Considerations against deposit, sale or use of assets; presumptions against obligor-parent; procedure for opposition; attorney’s fees and costs.
1. If raised by the obligor-parent, the court, in deciding a motion for an order to deposit assets or a motion to stop a sale or the use of assets, may consider any of the following factors, among other legal or equitable defenses:
(a) The payments of support of the child were not in arrears at the time the declaration was filed.
(b) The granting of the order or the denial of the motion would have a serious adverse effect on the immediate family members of the obligor-parent who reside with the obligor-parent which would outweigh the effect on the other parent of the denial of the order or the granting of the motion.
(c) The granting of the order or denial of the motion would substantially impair the ability of the obligor-parent to generate income.
(d) Any other specified emergency condition which impairs the ability of the obligor-parent to make the payment of support.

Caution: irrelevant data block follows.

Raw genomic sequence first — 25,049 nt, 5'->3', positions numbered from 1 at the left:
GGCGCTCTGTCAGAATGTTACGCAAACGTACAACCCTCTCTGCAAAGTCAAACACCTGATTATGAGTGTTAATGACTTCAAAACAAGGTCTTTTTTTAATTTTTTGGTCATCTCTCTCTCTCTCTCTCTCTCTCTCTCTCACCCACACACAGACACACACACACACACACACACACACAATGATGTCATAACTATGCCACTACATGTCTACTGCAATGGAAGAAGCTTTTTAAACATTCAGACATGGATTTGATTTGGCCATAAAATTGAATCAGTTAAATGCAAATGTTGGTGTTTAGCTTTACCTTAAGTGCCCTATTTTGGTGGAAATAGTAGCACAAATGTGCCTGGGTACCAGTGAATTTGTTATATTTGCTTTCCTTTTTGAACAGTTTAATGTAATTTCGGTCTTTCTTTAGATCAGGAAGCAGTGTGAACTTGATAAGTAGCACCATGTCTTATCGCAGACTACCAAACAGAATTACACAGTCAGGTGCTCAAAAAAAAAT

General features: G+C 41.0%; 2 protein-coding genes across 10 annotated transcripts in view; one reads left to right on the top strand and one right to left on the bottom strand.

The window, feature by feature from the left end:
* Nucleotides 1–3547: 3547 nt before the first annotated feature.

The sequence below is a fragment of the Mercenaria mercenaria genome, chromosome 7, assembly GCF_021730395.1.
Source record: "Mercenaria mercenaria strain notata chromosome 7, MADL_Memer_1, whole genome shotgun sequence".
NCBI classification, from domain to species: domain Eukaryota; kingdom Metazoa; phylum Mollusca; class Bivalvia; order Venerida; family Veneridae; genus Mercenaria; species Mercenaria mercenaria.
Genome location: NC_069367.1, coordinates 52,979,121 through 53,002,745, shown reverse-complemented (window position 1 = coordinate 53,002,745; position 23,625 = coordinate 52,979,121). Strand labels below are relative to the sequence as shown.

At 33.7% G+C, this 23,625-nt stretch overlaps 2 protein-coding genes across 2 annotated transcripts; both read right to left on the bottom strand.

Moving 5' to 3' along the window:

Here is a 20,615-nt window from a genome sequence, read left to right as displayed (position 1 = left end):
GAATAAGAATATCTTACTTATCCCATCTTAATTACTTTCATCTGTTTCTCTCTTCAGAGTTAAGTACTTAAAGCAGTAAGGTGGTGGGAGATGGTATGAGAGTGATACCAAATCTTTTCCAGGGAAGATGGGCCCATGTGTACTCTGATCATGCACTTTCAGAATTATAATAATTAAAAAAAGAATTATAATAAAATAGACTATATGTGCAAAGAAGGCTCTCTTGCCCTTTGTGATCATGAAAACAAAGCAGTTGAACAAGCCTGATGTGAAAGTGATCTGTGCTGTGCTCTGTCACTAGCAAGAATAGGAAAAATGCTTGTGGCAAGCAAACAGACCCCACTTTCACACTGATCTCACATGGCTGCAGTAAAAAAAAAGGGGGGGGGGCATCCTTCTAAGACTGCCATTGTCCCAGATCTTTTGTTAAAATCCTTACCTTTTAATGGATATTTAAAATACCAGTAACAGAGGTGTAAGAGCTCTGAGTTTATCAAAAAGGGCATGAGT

2. Where evidence is presented that the obligor-parent is in arrears in the payment of support of a child, the obligor-parent must dispute the presumption that nonpayment of support of the child was willful, without good faith, and that the obligor-parent had the ability to pay the support.
3. An obligor-parent may oppose the use of the money or the sale of the assets pursuant to subsection 2 of NRS 125B.210 if he files a motion therefor within 15 days after service of notice of the impending use or sale of the assets. The clerk of the court shall set the motion for hearing not later than 20 days after service on the trustee and on the person to whom support has been ordered to have been paid.
4. If the obligor-parent is found to be in arrears at the time the declaration was filed, the court shall award reasonable attorney’s fees and costs to the person to whom support has been ordered to have been paid, even if the obligor-parent has cured the arrearage at the time of the hearing.
Last modified: February 25, 2006